Friday, May 11, 2018

Chant in Christian Liturgy: Not Private But Public Order of Things

Dmitry Levin - Winter's river

Then, in another lovely antiphonal exchange, minister and people said, “Praise ye the Lord,” “The Lord’s name be praised.” At St. Andrew’s this exchange was sung, or rather chanted, as were all of the canticles and psalms.

If someone had asked me ahead of time about chant, I would, I think, have had an objection ready. Chant is analogous to Tibetan prayer wheels. The heathen chant. A chant is a monotonous, artificial, repetitious sequence of notes imposed on a text. It has the net effect of throttling whatever life there might have been in the text to begin with.

But here were evangelicals chanting! And not only that, I discovered that the chant tunes were beautiful beyond anything I had ever dreamed. They were extremely simple tunes, and indeed they were repetitious. A great number of words might be sung on one note before you moved on to the next. But the effect, far from throttling the texts, lifted them into what seemed the joyful solemnity of heaven itself. To the objection that to impose a rigorous meter and melody on biblical texts was to slay them, these people would have pointed us to hymns.

There one finds highly stylized words set to rigorous melodies in exact meters. But all of us find that somehow the life of the words is thereby enhanced, not quelled. The structure is the midwife, so to speak.

Chant carries this phenomenon a step further than ordinary hymns do. It eschews the great sweep of melody available to hymns. Its thrift is its genius. Like a very simple frame around a picture, or an almost invisible setting for a diamond, it sets the text up and permits it to speak, or rather, to sing. The psalms, after all, were made for singing. Scottish meter is one way of perpetuating this, but it carries Hebrew poetry into the modern idiom of iambic tetrameter and trimeter. Chant, on the other hand, stays somewhat closer to the genius of the Hebrew, which depended on balance and repetition for its effect.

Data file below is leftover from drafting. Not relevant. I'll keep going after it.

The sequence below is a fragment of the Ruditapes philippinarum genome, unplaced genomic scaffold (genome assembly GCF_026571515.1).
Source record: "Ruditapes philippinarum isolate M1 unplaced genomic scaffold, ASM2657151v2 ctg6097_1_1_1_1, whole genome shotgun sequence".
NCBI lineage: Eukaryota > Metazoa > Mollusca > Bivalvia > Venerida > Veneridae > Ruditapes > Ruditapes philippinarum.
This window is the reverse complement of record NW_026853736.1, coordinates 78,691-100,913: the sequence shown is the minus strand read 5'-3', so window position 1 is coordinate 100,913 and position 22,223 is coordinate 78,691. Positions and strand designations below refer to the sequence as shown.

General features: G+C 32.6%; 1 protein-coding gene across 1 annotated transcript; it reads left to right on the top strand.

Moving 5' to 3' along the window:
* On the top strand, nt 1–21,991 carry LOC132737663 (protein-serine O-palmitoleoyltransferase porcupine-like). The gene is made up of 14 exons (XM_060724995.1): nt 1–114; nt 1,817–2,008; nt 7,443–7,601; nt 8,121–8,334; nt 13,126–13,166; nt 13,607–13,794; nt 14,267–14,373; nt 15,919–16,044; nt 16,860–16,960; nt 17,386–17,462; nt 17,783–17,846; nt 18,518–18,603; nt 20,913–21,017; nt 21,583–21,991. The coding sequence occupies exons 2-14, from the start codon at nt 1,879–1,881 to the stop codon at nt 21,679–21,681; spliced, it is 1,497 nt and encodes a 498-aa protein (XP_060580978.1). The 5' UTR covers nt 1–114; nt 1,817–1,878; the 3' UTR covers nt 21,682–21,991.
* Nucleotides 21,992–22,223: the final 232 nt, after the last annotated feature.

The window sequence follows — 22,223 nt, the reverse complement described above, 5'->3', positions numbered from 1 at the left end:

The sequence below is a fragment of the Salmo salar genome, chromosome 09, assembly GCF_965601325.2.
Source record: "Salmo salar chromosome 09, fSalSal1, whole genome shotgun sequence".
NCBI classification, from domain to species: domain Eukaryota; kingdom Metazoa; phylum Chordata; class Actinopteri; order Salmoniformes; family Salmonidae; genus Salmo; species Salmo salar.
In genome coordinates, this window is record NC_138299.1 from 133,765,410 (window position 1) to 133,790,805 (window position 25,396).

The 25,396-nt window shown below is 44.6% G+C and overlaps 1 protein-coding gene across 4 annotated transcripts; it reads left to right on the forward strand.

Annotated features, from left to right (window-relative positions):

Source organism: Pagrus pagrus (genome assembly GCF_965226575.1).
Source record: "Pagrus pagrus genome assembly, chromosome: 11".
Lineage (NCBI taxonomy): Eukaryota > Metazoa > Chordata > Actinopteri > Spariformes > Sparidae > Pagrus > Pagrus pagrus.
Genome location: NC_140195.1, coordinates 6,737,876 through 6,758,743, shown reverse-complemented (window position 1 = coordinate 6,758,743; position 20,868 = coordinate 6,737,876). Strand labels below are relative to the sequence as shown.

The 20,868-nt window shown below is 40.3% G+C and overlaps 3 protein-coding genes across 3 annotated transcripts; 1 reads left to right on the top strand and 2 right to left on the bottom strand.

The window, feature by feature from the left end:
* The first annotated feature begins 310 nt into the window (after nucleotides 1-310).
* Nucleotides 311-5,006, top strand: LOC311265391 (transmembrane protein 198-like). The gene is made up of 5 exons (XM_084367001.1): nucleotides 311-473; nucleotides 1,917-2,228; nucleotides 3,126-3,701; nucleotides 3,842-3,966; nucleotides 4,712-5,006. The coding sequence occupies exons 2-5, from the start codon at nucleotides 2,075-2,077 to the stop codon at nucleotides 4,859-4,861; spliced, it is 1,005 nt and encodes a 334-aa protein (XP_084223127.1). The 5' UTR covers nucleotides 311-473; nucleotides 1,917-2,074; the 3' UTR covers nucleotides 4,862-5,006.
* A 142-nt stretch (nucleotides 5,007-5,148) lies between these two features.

Gregorian chant, which is infinitely more austere even than the Anglican chant that I learned to sing at St. Andrew’s carries things even further. To an untrained ear it sounds artificial in the extreme, and so it is. But artifice is a very noble thing. God Himself appointed artificers and craftsmen to make cunning things for His own Tabernacle. Real craftsmanship, far from doing violence to them, works the materials so that their own properties are released. 

Gregorian chant, in its subtle austerity, performs this service for biblical texts. Whereas we commonly hear them read aloud by an individual who invests the words and phrases with his own rhetorical interpretation high-blown or understated, allegretto or largo, Gregorian chant lifts the texts away from this private milieu and arrays them, simply, out there, where we may encounter them the way we see the stars glittering on a clear night or hear the music of Bach so utterly satisfying to our deepest imaginings. Chant belongs to the public, not the private, order of things. Very few Christians will want to chant their private prayers, and this is as it should be.

excerpts from Thomas Howard, Evangelical is Not Enough: Worship of God in Liturgy and Sacrament, Ignatius, 1984

Antiphony in Christian Liturgy: Echoes of the Very Rhythms of Heaven

The Concert of Angels, 1534-36 Ferrari, Gaudenzio Singing Book
In the liturgical space, everything becomes meaningful.